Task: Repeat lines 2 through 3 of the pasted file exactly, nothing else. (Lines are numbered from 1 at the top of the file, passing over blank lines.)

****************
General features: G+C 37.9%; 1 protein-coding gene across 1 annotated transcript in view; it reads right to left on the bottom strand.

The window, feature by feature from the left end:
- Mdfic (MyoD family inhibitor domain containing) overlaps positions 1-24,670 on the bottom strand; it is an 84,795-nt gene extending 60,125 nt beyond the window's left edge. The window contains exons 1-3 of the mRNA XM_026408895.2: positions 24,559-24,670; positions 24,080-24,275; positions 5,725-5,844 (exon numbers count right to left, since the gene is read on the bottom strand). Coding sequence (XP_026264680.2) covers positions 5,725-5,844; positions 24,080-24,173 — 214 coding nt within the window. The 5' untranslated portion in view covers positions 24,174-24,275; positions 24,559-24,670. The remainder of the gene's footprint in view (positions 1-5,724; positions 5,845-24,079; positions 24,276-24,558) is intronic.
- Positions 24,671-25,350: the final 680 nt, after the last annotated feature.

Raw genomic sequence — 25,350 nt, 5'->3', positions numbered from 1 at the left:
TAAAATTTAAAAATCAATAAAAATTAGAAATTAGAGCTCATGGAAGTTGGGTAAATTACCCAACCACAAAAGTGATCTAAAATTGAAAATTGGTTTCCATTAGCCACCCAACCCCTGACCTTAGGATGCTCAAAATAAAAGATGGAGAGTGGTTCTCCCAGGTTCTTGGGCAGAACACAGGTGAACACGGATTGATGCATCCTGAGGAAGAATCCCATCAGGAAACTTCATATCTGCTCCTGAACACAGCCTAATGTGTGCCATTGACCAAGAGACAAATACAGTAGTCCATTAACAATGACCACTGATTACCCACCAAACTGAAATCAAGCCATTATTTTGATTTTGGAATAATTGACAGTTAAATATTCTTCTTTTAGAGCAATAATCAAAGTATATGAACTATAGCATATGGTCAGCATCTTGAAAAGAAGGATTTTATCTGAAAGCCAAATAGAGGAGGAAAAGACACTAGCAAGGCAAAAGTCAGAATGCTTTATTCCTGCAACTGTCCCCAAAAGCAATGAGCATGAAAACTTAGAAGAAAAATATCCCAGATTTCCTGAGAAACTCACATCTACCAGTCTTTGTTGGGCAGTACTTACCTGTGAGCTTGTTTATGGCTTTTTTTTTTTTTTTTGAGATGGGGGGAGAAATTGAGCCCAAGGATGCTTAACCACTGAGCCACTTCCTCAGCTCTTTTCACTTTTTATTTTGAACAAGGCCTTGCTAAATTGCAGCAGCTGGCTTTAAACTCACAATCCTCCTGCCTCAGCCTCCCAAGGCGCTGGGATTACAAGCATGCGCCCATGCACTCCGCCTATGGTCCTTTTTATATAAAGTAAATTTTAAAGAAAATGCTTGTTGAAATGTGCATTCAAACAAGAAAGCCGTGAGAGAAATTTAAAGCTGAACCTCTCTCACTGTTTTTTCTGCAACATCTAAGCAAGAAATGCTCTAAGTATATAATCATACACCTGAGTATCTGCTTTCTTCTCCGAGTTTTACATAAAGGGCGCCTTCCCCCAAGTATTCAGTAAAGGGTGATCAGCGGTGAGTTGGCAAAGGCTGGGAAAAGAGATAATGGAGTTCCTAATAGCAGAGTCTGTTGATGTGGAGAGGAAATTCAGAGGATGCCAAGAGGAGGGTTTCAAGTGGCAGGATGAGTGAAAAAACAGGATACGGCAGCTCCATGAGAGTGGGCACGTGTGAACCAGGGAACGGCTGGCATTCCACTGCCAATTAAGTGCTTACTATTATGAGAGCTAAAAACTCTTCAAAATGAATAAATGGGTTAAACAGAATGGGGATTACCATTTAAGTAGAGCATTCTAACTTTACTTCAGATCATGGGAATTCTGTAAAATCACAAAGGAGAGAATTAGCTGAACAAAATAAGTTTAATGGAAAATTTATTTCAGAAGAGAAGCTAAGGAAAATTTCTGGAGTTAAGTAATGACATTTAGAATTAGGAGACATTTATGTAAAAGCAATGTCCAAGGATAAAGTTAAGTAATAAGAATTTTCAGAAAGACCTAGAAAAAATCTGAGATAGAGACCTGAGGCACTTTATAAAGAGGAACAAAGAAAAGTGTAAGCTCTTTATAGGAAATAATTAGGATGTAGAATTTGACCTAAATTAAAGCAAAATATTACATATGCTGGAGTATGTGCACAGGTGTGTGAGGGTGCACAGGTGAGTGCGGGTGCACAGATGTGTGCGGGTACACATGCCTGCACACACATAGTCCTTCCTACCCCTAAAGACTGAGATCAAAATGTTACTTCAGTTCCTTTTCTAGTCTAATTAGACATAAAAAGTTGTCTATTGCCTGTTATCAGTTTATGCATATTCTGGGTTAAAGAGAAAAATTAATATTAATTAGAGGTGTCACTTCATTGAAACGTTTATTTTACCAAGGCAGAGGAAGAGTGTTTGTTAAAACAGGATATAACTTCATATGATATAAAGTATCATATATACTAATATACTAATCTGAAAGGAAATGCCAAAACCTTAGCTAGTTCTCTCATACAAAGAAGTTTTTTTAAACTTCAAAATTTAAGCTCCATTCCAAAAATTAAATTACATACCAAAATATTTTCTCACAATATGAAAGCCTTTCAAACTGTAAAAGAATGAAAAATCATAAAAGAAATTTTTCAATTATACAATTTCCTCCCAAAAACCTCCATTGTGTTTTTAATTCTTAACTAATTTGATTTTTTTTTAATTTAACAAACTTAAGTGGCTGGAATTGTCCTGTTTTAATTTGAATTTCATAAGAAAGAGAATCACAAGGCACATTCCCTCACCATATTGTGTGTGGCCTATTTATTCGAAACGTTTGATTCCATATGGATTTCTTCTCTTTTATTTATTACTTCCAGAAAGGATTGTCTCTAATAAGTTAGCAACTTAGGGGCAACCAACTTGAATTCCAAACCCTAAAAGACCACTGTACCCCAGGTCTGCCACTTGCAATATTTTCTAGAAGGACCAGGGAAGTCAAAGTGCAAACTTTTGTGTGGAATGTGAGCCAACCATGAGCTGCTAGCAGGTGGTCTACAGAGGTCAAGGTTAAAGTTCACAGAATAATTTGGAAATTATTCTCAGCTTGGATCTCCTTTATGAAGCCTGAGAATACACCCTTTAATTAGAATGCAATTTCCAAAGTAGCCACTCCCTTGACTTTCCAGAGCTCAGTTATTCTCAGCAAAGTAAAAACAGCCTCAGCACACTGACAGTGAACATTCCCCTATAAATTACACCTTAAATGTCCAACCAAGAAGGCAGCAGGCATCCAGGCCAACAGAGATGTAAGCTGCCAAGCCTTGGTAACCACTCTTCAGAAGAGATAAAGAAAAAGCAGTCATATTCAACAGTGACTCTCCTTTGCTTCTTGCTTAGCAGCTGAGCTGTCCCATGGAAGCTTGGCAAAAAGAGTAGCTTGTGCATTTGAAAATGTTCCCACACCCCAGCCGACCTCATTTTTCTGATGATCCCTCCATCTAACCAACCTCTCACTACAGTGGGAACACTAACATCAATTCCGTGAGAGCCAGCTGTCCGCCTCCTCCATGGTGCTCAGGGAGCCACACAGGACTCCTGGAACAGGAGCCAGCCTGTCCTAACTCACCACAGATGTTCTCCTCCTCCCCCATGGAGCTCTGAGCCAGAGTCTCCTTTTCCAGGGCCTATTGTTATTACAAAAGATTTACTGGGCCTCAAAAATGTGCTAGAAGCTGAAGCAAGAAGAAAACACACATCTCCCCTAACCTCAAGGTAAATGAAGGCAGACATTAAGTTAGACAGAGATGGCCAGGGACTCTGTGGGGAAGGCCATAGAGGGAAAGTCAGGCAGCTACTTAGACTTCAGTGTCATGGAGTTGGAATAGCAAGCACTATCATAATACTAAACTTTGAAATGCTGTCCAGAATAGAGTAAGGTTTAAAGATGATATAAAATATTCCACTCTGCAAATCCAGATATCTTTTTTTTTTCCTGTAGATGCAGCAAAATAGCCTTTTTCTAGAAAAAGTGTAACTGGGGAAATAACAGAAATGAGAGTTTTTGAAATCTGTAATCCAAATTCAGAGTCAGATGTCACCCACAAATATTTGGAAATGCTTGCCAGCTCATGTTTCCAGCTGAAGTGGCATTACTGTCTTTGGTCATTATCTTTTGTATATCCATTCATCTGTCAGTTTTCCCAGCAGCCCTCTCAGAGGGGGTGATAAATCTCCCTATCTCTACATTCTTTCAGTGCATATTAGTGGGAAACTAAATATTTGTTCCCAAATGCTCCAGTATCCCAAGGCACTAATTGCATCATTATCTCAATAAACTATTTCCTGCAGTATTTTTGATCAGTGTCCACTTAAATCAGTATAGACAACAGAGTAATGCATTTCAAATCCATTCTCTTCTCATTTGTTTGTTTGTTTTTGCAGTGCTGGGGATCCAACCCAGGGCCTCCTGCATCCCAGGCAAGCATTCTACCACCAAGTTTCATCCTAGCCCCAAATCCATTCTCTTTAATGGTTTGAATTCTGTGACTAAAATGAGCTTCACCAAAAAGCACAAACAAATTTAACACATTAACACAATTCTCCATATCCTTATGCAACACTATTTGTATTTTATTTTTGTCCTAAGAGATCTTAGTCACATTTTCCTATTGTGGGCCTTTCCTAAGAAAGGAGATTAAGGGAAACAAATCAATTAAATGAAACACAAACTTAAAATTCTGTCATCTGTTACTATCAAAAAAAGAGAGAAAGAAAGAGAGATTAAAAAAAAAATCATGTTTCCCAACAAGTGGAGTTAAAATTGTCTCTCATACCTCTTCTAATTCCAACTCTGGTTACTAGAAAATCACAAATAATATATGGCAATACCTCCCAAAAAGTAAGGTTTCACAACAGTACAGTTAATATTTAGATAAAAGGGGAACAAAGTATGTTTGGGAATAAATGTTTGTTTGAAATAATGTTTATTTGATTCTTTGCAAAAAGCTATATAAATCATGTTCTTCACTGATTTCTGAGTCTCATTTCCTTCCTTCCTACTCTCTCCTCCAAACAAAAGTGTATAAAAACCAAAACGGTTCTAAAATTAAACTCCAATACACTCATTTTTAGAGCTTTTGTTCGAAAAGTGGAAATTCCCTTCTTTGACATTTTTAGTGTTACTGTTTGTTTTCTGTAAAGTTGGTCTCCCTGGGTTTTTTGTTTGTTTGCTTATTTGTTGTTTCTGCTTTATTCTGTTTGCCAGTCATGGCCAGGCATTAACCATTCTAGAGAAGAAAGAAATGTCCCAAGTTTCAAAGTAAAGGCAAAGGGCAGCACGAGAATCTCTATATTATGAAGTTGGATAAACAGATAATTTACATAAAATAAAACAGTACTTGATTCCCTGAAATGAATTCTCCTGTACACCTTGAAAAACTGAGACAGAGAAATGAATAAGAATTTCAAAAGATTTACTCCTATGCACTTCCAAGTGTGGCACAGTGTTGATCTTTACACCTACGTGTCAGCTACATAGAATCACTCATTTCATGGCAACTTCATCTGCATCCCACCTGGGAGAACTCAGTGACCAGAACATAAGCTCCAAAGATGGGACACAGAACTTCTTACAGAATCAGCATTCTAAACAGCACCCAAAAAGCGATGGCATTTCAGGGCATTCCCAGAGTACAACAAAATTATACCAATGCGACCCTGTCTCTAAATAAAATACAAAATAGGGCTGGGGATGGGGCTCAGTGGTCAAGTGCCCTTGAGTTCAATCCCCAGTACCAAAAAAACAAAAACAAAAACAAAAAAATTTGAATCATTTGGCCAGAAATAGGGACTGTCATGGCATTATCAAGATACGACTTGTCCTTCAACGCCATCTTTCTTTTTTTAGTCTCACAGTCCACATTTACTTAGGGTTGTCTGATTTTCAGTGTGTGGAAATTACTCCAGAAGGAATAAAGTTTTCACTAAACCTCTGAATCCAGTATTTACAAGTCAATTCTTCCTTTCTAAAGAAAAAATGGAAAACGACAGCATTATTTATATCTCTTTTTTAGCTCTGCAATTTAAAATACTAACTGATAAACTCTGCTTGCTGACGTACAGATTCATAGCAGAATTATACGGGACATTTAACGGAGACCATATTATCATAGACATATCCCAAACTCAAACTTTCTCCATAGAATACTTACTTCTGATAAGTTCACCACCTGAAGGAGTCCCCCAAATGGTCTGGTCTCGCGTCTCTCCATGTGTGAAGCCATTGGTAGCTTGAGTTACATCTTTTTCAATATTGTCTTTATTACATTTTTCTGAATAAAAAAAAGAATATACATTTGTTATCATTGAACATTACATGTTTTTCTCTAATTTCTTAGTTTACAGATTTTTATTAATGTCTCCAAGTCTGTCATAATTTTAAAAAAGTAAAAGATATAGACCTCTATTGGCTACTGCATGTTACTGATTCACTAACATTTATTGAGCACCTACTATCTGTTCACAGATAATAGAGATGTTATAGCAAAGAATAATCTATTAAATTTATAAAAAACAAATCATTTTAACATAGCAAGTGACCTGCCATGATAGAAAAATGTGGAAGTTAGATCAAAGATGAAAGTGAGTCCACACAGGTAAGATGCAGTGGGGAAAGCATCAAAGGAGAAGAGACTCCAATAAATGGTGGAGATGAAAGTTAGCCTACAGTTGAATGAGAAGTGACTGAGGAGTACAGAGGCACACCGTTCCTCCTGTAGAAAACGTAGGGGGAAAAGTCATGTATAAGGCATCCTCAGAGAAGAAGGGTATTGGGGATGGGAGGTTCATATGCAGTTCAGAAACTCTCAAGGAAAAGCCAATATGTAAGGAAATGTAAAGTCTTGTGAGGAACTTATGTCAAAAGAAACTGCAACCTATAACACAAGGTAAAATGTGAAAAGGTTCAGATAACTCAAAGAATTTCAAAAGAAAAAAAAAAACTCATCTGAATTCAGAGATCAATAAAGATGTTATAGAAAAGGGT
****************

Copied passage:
The window, feature by feature from the left end:
- Mdfic (MyoD family inhibitor domain containing) overlaps positions 1-24,670 on the bottom strand; it is an 84,795-nt gene extending 60,125 nt beyond the window's left edge. The window contains exons 1-3 of the mRNA XM_026408895.2: positions 24,559-24,670; positions 24,080-24,275; positions 5,725-5,844 (exon numbers count right to left, since the gene is read on the bottom strand). Coding sequence (XP_026264680.2) covers positions 5,725-5,844; positions 24,080-24,173 — 214 coding nt within the window. The 5' untranslated portion in view covers positions 24,174-24,275; positions 24,559-24,670. The remainder of the gene's footprint in view (positions 1-5,724; positions 5,845-24,079; positions 24,276-24,558) is intronic.